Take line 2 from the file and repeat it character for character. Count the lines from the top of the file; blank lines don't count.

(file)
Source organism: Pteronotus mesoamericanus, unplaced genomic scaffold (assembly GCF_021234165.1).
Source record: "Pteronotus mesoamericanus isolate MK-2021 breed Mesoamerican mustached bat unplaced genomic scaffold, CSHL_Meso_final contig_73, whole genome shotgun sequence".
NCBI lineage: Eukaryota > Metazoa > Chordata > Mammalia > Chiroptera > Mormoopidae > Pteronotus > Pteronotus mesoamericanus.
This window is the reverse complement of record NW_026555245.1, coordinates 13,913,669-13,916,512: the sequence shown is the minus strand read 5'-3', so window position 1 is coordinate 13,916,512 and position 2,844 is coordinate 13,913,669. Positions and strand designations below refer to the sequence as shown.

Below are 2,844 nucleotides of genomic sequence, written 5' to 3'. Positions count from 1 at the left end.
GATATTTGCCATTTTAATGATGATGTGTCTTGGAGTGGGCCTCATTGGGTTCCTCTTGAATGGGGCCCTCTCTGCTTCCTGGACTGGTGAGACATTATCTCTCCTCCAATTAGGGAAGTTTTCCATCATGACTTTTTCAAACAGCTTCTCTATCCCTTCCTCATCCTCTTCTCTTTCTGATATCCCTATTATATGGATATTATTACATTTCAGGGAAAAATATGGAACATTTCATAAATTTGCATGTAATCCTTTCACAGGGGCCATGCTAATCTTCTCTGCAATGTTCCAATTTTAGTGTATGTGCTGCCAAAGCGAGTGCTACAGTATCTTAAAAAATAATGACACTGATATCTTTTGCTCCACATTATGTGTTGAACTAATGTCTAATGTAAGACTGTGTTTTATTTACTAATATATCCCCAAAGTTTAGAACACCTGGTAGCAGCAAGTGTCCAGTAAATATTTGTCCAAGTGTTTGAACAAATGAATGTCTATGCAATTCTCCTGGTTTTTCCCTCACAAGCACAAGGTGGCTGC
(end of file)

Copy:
Source record: "Pteronotus mesoamericanus isolate MK-2021 breed Mesoamerican mustached bat unplaced genomic scaffold, CSHL_Meso_final contig_73, whole genome shotgun sequence".